Maize leaf number sensitivity in relation to photoperiod in multilocation field trials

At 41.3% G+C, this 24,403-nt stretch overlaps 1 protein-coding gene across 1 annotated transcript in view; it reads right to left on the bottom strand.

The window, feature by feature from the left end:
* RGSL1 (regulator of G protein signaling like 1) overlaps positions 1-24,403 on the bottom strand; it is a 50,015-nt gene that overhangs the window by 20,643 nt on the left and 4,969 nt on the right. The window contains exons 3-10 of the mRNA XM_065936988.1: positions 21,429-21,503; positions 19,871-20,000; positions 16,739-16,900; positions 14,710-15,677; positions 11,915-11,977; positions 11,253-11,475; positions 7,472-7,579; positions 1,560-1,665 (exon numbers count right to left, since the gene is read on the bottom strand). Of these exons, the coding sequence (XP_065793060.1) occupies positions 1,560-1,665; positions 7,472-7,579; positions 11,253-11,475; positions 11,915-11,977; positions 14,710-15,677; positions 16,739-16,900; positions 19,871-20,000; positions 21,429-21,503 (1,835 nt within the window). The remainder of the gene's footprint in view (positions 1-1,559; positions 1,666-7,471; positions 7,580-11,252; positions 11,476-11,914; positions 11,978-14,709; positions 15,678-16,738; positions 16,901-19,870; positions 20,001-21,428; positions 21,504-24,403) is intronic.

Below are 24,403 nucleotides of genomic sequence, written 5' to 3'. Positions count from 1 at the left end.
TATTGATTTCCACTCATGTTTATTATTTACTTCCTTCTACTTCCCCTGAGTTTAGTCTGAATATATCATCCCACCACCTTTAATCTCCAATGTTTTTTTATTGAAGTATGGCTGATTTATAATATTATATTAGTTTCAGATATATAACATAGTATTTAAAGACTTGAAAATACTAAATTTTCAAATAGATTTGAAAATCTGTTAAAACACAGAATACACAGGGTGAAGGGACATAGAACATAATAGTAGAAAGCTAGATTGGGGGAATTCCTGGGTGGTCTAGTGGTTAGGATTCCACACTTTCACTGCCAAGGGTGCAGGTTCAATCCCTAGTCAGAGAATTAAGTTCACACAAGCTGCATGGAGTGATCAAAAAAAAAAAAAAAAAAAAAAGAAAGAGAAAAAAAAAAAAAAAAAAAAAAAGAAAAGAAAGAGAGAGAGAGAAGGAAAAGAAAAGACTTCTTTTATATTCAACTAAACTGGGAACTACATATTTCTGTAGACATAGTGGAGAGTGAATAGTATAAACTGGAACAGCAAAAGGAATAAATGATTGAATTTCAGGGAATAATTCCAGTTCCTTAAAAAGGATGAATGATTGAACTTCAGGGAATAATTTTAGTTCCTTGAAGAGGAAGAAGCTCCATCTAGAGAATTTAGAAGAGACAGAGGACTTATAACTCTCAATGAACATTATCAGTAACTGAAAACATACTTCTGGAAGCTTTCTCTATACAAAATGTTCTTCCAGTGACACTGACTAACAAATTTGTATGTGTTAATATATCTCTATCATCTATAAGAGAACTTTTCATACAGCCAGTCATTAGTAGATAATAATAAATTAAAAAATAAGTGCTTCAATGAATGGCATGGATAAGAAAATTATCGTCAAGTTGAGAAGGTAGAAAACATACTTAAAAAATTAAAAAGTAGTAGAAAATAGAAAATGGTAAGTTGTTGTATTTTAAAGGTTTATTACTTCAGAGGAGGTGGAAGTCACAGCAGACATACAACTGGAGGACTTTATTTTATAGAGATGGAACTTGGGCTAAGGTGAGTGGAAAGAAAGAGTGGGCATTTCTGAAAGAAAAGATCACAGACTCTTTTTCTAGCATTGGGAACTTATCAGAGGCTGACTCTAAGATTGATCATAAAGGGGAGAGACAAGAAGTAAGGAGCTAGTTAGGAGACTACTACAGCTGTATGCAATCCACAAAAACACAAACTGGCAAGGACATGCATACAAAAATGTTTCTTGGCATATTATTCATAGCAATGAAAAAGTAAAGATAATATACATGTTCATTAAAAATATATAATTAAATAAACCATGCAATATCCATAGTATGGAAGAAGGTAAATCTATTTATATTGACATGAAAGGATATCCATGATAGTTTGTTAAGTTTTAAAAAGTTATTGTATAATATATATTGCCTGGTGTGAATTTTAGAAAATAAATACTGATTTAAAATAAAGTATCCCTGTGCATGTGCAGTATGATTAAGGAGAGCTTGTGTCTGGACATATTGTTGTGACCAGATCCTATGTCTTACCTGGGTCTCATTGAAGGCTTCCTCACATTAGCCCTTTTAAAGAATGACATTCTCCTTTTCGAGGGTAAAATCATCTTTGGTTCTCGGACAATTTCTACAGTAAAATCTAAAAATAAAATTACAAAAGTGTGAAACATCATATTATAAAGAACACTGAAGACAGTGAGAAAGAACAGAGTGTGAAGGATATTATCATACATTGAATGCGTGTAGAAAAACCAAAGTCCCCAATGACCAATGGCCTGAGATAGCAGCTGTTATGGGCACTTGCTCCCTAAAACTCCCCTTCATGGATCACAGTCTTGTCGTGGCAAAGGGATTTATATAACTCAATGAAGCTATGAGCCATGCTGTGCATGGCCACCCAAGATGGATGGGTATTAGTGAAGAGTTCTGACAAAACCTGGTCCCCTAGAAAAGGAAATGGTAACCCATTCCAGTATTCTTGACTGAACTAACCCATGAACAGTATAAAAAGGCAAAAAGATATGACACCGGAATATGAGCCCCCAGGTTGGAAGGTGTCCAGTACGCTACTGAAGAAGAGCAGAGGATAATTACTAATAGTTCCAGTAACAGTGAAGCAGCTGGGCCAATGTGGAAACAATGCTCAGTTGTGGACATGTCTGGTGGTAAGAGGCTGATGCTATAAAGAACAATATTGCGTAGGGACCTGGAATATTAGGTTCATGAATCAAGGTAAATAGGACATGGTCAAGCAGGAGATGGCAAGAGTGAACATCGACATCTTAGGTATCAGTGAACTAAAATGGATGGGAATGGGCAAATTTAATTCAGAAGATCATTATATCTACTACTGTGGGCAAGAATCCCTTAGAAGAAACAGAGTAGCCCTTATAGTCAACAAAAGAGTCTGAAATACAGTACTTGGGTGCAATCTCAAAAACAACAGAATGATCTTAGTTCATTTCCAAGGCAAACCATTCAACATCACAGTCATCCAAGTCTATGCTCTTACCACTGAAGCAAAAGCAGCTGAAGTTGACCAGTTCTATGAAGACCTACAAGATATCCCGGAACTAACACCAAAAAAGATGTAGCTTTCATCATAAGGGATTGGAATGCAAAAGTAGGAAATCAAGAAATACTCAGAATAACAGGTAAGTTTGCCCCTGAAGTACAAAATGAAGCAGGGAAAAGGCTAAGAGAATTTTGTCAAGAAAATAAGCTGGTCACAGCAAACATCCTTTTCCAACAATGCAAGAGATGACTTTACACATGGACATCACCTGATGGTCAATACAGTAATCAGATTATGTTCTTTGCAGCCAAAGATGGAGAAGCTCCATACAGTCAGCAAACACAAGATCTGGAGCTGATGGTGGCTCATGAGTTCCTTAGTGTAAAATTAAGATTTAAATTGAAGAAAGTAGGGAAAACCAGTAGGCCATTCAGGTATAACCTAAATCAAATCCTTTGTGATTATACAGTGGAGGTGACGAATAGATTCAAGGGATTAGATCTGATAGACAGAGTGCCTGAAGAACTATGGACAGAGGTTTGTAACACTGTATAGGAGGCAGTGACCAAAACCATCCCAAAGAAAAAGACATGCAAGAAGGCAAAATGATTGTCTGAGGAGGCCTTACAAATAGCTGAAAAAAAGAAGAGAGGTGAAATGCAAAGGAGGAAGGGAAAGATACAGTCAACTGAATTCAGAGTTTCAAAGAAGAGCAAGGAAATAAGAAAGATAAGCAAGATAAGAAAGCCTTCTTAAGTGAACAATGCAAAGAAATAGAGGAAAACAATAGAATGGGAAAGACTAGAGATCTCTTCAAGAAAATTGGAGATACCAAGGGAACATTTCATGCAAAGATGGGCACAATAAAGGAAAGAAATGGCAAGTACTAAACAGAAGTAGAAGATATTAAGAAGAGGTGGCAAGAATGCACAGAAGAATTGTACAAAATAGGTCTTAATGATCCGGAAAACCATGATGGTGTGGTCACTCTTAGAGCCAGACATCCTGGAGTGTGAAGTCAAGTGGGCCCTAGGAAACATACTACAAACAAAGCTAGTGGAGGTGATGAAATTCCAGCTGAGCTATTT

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The photoperiodic response of maize (Zea mays L.) determines the total number of leaves (LN). Knowledge of this is important for modeling phenology and for describing cultivar adaptation. The objective of this research was to evaluate artificial extension of photoperiod for field-grown maize as a method of quantifying photoperiodic sensitivity. The LN response was quantified using data from six diverse maize cultivars grown at two field locations where natural photoperiods were artificially extended by 1.3 h to 7.3 h. These responses were then compared with LN observed in a field experiment of the same cultivars grown at 11 diverse latitudes. The relative ranking of photoperiod sensitivity among cultivars was similar for the two groups of experiments, although observed sensitivity was occasionally greater in artificial light experiments than in multilocation experiments. Photoperiod sensitivity was greater for the tropical than for the temperate cultivars, with mean sensitivities of 1.91 and 0.49 leaves h-1, respectively. The LN in tropical cultivars was reduced by 0.5 to 2.0 leaves plant-1 for every min d-1 increase in rate of change of photoperiod during the photoperiod-sensitive stage. Artificial extension of daylength by lights mounted in the field appears to be an effective and efficient means of screening maize cultivars for photoperiodic sensitivity.
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